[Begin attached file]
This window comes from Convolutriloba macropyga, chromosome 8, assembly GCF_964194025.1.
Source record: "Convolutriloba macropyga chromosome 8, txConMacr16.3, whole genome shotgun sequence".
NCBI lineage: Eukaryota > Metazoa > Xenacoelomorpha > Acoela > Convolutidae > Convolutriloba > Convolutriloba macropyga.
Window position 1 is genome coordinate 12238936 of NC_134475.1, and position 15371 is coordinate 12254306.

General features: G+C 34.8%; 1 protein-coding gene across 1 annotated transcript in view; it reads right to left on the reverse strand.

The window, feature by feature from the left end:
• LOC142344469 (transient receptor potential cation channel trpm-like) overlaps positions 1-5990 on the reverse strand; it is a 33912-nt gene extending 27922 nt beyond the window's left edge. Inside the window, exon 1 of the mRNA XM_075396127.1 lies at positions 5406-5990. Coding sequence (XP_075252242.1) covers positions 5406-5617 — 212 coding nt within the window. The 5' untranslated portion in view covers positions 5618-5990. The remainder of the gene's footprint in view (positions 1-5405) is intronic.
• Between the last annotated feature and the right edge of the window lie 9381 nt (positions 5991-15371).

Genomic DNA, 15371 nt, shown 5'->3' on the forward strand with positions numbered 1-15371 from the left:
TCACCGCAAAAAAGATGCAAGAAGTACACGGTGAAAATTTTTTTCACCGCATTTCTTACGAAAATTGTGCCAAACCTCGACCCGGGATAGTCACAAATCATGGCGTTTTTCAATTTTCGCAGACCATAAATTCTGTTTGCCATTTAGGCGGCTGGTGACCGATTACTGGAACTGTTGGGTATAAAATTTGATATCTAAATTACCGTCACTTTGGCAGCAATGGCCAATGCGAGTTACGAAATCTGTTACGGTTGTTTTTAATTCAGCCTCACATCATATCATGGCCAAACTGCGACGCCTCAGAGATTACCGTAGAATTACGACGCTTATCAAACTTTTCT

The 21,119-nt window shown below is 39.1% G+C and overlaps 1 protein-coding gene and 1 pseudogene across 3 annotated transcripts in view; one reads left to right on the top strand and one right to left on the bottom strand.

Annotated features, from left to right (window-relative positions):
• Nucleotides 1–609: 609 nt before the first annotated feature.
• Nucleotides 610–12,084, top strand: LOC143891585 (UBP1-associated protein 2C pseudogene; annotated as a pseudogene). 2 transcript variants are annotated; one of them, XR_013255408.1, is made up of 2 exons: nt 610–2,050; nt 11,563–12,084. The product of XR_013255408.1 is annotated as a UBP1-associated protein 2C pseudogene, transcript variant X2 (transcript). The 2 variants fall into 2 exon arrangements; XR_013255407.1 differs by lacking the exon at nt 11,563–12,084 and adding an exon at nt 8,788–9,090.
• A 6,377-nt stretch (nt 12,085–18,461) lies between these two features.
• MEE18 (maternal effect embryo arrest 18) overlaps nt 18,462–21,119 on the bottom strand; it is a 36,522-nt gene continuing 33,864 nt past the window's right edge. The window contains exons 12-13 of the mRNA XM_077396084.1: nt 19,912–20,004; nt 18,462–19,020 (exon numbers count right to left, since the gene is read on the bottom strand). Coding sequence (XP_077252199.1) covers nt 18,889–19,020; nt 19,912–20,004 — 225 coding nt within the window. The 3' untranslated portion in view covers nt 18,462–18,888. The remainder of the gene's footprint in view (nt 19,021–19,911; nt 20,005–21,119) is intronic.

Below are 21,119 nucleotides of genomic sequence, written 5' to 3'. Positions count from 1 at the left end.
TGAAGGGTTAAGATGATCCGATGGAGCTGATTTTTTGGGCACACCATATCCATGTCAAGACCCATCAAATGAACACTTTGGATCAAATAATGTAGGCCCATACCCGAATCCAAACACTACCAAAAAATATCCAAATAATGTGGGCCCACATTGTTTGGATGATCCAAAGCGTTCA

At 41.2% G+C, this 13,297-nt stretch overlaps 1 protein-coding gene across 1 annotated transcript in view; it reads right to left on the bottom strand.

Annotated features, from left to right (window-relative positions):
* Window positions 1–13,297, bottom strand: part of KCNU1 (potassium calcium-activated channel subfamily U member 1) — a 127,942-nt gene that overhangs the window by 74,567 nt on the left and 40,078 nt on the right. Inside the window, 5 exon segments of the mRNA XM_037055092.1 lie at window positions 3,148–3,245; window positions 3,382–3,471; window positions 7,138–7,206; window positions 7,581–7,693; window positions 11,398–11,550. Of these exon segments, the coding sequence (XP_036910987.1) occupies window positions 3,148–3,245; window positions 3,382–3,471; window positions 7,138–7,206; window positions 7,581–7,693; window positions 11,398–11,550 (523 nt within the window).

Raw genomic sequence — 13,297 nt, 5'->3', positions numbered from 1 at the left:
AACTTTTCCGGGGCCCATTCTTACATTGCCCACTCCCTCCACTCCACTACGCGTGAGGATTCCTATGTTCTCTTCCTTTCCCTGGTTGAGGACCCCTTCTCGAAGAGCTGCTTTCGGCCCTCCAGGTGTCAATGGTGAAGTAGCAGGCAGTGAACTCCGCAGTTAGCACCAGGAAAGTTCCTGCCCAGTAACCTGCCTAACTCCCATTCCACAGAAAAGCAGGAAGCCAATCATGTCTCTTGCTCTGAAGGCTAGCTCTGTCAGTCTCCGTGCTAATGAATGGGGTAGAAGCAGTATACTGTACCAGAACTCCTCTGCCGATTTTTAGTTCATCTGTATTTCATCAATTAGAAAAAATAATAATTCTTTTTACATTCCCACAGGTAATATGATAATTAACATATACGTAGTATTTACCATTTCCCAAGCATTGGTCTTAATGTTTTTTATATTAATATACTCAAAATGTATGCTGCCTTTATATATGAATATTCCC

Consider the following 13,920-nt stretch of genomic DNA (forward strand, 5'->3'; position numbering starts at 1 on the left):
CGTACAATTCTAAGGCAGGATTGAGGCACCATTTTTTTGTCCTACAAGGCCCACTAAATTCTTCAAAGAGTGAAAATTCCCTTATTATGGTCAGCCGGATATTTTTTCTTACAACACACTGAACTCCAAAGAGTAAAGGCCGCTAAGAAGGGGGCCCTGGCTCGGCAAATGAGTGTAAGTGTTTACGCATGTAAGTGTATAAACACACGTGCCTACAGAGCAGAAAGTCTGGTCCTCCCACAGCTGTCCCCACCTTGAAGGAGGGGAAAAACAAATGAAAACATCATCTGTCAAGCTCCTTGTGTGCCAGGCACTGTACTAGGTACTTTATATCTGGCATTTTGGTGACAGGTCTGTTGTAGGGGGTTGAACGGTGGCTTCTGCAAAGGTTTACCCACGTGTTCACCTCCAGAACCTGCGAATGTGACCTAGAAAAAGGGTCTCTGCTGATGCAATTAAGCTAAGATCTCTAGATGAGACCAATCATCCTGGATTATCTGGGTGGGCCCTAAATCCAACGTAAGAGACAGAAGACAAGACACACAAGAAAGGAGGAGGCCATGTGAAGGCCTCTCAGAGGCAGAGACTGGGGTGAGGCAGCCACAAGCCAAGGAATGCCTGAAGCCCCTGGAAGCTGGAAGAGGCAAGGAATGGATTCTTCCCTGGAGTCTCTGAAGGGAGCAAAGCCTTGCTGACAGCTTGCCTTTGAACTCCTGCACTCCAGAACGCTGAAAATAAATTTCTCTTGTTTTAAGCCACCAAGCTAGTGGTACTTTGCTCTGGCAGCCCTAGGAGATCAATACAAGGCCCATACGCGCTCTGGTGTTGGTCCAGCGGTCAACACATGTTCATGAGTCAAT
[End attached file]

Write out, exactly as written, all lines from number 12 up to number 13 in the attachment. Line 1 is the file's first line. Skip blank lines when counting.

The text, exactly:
Annotated features, from left to right (window-relative positions):
• Nucleotides 1–609: 609 nt before the first annotated feature.